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In getting some random spanish newspaper's index I don't get the diacriticals properly using WebRequest, they yield this weird character: , while downloading the response from the same uri using a WebClient I get the appropriate response.

Why is this differentiation?

var client = new WebClient();
string html = client.DownloadString(endpoint);


WebRequest request = WebRequest.Create(endpoint);
using (WebResponse response = request.GetResponse())
    Stream stream = response.GetResponseStream();
    StreamReader reader = new StreamReader(stream);
    string html = reader.ReadToEnd();
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I'm guessing, but it's probably because WebClient.DownloadString looks at the content-type header (e.g "text/html; charset=utf-16") to infer the encoding, but your WebRequest method uses UTF8 (the default of StreamReader) –  spender Jan 26 '12 at 14:57
the content-type header isn't specifying a charset in this case. –  Nico Jan 26 '12 at 15:05
@Nico. It should then do the tests for UTF-8, UTF-16LE, UTF-16BE and UTF-32 according to pre-ambles (to detect BOMs and other tell-tales) and finally defaults to the default legacy character set, which happens to match that of the site on your machine. Since HTTP assumes Latin-1 (after all, it was the early 90s) it could be well to use explicitly use that as your "I dunno" choice. –  Jon Hanna Jan 26 '12 at 15:27

1 Answer 1

up vote 3 down vote accepted

You're just assuming that the entity is in UTF-8 when creating your stream-reader without explicitly setting the encoding. You should examine the CharacterSet of the HttpWebResponse (not exposed by the WebResponse base class), and open the StreamReader with the appropriate encoding.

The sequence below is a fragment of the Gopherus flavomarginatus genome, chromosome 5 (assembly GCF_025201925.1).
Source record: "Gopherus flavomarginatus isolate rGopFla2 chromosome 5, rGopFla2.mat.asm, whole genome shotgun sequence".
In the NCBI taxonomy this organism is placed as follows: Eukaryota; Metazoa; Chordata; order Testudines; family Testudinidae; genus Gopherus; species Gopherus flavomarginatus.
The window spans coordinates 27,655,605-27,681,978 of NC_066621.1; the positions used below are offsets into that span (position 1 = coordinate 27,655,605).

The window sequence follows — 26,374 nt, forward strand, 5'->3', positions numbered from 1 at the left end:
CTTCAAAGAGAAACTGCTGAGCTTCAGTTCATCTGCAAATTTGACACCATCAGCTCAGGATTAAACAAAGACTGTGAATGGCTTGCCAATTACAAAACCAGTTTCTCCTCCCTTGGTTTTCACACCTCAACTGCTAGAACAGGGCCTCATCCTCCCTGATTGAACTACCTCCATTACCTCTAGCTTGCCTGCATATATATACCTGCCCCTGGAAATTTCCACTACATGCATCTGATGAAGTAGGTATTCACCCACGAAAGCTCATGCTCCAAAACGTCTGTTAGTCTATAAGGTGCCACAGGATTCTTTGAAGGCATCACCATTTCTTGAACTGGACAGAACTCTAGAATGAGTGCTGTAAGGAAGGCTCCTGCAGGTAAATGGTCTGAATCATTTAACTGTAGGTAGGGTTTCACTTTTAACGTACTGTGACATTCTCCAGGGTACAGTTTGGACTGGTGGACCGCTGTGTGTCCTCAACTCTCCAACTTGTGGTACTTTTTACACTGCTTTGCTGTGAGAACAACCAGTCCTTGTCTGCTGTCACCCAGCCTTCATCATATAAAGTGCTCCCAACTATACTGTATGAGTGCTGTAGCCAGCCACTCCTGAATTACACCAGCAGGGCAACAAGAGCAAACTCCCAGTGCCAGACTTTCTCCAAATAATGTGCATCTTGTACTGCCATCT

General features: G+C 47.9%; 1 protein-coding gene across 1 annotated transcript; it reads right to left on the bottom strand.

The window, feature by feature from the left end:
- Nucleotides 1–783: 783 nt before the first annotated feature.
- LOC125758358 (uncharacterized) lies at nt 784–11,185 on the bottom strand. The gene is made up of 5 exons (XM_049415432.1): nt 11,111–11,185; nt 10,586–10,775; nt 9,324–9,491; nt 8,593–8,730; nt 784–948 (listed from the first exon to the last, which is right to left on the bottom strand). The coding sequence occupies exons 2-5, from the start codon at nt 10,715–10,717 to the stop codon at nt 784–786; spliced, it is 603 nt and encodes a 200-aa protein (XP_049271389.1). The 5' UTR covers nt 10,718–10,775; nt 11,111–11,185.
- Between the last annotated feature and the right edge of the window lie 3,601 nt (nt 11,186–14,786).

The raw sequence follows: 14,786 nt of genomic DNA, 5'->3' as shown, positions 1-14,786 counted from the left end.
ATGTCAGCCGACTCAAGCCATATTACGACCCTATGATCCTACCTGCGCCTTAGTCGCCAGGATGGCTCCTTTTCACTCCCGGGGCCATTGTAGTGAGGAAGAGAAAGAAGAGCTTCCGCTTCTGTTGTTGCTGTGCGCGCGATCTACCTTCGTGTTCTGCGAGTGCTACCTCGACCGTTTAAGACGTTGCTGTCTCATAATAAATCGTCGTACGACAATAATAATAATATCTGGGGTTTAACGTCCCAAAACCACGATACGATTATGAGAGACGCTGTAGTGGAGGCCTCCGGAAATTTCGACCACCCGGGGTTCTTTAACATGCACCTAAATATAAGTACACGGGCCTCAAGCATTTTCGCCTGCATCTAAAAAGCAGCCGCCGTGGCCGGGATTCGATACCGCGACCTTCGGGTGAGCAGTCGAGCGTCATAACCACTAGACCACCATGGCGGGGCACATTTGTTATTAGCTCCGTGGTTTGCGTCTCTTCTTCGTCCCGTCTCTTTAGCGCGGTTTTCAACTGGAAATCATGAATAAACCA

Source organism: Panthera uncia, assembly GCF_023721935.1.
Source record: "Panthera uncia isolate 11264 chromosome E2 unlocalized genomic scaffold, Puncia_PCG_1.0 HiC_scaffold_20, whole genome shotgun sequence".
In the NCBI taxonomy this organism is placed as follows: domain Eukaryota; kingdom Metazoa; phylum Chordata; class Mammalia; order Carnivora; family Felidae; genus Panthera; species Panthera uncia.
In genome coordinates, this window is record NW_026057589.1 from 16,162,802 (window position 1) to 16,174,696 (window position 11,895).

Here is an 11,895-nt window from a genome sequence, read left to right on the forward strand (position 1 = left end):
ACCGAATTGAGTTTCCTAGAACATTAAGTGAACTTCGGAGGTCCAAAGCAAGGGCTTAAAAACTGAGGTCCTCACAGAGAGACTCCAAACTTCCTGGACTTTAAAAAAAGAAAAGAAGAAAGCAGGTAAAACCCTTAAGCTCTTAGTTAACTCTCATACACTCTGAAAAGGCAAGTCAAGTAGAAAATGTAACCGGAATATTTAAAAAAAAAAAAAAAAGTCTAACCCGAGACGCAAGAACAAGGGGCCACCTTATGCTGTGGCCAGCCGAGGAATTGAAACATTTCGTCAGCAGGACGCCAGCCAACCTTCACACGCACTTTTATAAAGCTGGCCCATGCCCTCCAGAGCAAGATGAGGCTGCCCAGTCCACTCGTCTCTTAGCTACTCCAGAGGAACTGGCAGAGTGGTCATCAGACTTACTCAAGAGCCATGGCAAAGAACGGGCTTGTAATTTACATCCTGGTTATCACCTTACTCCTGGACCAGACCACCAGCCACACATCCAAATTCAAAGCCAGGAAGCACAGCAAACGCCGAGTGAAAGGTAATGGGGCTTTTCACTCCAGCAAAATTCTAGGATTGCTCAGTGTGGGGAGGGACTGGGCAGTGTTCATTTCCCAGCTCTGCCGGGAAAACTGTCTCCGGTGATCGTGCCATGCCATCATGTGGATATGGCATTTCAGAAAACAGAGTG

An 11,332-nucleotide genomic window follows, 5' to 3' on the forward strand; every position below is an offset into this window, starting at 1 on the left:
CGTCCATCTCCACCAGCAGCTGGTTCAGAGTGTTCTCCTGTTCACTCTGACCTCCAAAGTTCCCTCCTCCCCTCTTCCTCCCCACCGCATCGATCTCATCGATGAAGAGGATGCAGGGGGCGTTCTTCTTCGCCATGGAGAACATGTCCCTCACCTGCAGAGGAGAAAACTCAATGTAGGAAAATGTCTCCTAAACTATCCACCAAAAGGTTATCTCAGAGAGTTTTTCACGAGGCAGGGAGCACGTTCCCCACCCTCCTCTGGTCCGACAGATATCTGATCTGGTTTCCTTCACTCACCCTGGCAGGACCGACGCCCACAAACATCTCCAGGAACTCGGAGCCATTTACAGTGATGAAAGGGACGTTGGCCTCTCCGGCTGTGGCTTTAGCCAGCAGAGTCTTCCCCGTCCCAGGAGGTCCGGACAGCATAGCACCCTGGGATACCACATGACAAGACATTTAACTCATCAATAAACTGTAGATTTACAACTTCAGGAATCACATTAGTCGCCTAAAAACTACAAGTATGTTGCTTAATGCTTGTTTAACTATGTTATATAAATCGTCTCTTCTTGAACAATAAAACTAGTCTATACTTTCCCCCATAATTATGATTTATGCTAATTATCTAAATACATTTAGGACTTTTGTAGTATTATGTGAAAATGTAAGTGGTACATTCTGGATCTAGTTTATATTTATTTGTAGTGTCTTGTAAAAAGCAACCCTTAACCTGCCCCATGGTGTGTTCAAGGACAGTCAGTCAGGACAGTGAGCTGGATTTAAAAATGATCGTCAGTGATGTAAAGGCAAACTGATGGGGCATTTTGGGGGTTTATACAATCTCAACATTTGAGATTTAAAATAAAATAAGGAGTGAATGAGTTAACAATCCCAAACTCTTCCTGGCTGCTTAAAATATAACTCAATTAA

Otherwise, if it reads something that's not UTF-8 as if it was UTF-8, it'll come across octet-sequences that aren't valid in UTF-8 and have to substitute in U+FFFD replacement character () as the best it can do.

WebClient does pretty much this: DownloadString is a higher level method, that where WebRequest and its derived classes let you get in lower, it has a single call for "send a GET request to the URI, examine the headers to see what content-encoding is in use, in case you need to un-gzip or de-compress it, see what character-encoding is in place, set up a text-reader with that encoding and the stream, and then call ReadAll()". The normal high-level-big-chunk-instructions vs low-level-small-chunk-instructions pros and cons apply.

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Also, if you wanted to mirror what WebClient specifically does change the StreamReader to StreamReader reader = new StreamReader(stream, System.Text.Encoding.Default) –  Chris Haas Jan 26 '12 at 15:08
@ChrisHaas No it doesn't, that'd be just even worse - though it could possibly work in this one case - in that it would work for one legacy encoding but not for UTF-8. It examines the header and sets the correct one - which could be the same as System.Text.Encoding.Default but quite likely won't be. If there's no charset explicitly requested by the headers it tries UTF-8, UTF-16LE, UTF-16BE and UTF-32 in order, seeing if the result makes any sort of sense. Finally if that fails it uses its own Encoding property. –  Jon Hanna Jan 26 '12 at 15:14
@ChrisHaas Granted, if it doesn't find a BOM or a zero-octet that gives the game away, and hasn't had Encoding explicitly set, that would result in System.Text.Encoding.Default being used. –  Jon Hanna Jan 26 '12 at 15:26
I'm just saying how to mirror what WebClient does, not that it is good or bad. The docs say WebClient uses System.Text.Encoding.Default by default. Personally I usually inspect the raw bytes themselves when working with sites outside of my control and fallback to headers if I can't figure it out. –  Chris Haas Jan 26 '12 at 17:15
@ChrisHaas I see that you're right, the docs do say that. The code is better than the docs say though, if you look in ILSpy or Reflector. It first examines the Content-Type header and tries to obtain an encoding from that, then does some tests for BOMs, and then uses its Encoding property (which defaults to System.Text.Encoding.Default) as a last-resort. –  Jon Hanna Jan 26 '12 at 17:28

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